The parallels between Jack Dorsey and Jack Welch
Twitter founder Jack Dorsey is, in some strange way, the modern-day version of Jack Welch.
The big picture: Dorsey, the embattled yet sensitive founder and CEO of Twitter and Square, has almost nothing in common with Welch, the corporation man who led General Electric as it became the largest company in America. Yet Dorsey exemplifies today's West Coast leaders just as Welch helped to define the celebrity CEO of the 1980s and '90s.
- Welch, who died on Sunday at age 84, was combative and irascible. “You can’t even say hello to Jack without it being confrontational,” said one manager in 1988. Dorsey, by contrast, is introverted and conflict averse.
- Welch was lavishly paid — his severance agreement alone amounted to $417 million — while Twitter pays Dorsey $1.40 per year. Yet Dorsey is much richer than Welch ever was, with a net worth somewhere in the $6 billion range.
- Welch was famously blunt and quotable; Dorsey speaks in annoyingly circuitous generalities.
- Welch acquired his "Neutron Jack" nickname by constantly firing employees, even in good years. Dorsey acquired the #WeBackJack hashtag by creating what staffers characterize as a "caring family" and spending a lot of time listening to employees and supporting them.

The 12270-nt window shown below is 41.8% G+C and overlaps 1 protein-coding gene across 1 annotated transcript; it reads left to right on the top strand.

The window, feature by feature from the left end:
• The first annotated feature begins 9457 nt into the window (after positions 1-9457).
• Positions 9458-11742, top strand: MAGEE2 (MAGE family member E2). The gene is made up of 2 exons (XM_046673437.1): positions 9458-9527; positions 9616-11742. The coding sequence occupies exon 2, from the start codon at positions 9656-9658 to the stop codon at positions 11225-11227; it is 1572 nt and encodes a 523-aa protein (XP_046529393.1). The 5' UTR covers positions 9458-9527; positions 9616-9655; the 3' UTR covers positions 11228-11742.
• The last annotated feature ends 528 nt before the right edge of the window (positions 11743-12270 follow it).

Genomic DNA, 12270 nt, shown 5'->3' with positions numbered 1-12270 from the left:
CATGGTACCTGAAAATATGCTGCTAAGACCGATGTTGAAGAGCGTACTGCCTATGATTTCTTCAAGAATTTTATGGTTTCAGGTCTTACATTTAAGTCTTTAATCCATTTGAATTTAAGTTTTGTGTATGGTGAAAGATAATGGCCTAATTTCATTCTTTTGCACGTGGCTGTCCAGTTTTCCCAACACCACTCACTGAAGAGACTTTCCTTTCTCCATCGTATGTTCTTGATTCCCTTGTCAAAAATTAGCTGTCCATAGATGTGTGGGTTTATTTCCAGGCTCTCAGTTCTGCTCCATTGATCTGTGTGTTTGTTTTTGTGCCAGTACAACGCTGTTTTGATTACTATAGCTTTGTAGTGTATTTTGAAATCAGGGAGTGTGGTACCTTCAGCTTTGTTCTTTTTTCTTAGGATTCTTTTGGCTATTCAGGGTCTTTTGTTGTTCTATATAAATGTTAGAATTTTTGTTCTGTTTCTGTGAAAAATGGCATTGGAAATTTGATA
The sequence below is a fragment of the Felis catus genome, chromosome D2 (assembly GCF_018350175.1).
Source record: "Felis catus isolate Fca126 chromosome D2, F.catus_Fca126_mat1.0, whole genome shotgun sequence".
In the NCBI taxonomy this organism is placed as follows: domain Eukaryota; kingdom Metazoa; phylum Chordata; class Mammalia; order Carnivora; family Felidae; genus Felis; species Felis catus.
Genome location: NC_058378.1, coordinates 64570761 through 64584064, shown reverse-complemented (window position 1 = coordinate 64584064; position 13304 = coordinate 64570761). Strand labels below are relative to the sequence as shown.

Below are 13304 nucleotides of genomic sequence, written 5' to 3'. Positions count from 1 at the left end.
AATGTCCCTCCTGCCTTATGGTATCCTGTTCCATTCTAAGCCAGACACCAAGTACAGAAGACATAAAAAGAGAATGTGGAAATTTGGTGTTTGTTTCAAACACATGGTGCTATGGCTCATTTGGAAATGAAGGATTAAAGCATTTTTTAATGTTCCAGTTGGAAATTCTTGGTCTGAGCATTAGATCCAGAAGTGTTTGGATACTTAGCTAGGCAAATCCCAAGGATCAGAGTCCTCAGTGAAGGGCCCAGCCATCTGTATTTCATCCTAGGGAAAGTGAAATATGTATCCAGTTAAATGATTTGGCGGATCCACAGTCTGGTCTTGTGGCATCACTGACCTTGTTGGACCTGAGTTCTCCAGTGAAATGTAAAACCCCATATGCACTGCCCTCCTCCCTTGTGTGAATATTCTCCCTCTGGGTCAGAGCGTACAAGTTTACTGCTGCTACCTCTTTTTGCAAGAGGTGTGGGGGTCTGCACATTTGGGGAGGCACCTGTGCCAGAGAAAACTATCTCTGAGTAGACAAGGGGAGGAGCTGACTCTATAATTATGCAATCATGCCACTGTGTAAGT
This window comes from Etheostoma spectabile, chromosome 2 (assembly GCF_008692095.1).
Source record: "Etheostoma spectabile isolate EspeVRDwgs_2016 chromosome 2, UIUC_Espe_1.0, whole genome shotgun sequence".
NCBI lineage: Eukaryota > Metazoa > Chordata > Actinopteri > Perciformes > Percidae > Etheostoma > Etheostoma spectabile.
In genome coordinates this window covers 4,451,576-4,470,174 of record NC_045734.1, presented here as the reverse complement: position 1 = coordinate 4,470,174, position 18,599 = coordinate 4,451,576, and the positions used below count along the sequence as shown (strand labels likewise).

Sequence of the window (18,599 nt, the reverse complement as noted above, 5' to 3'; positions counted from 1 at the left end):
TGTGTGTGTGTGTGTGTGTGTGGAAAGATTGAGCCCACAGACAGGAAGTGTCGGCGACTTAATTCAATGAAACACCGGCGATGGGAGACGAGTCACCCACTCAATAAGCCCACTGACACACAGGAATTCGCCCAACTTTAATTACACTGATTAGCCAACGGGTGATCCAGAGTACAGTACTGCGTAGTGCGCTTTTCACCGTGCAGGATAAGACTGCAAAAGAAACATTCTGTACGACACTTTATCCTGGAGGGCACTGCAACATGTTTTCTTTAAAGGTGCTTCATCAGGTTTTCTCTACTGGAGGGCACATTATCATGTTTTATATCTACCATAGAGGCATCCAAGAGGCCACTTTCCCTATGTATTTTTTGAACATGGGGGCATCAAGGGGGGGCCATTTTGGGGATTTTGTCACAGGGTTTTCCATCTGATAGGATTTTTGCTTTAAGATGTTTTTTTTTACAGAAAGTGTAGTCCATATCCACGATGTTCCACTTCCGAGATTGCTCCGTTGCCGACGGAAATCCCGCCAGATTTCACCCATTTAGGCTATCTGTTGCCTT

- Welch was a loyal company man, who rose up the ranks at GE to become a singleminded CEO; Dorsey left Twitter, started Square, and now runs them both simultaneously while still making time for the occasional 10-day silent vipassana meditation in Myanmar.
Welch obsessively managed GE's quarterly earnings and achieved much of his success through financial engineering, creating billions of dollars of profit from the GE Capital subsidiary that almost blew up the entire company during the financial crisis.
- That kind of thing is very unfashionable these days, but Dorsey is learning that you're only really safe in your job so long as the share price keeps rising.
- No one is agitating for Dorsey's ouster at Square, whose share chart has been gratifyingly up-and-to-the-right. Twitter, by contrast, is still well below the $45 per share at which it started trading after its IPO in 2013.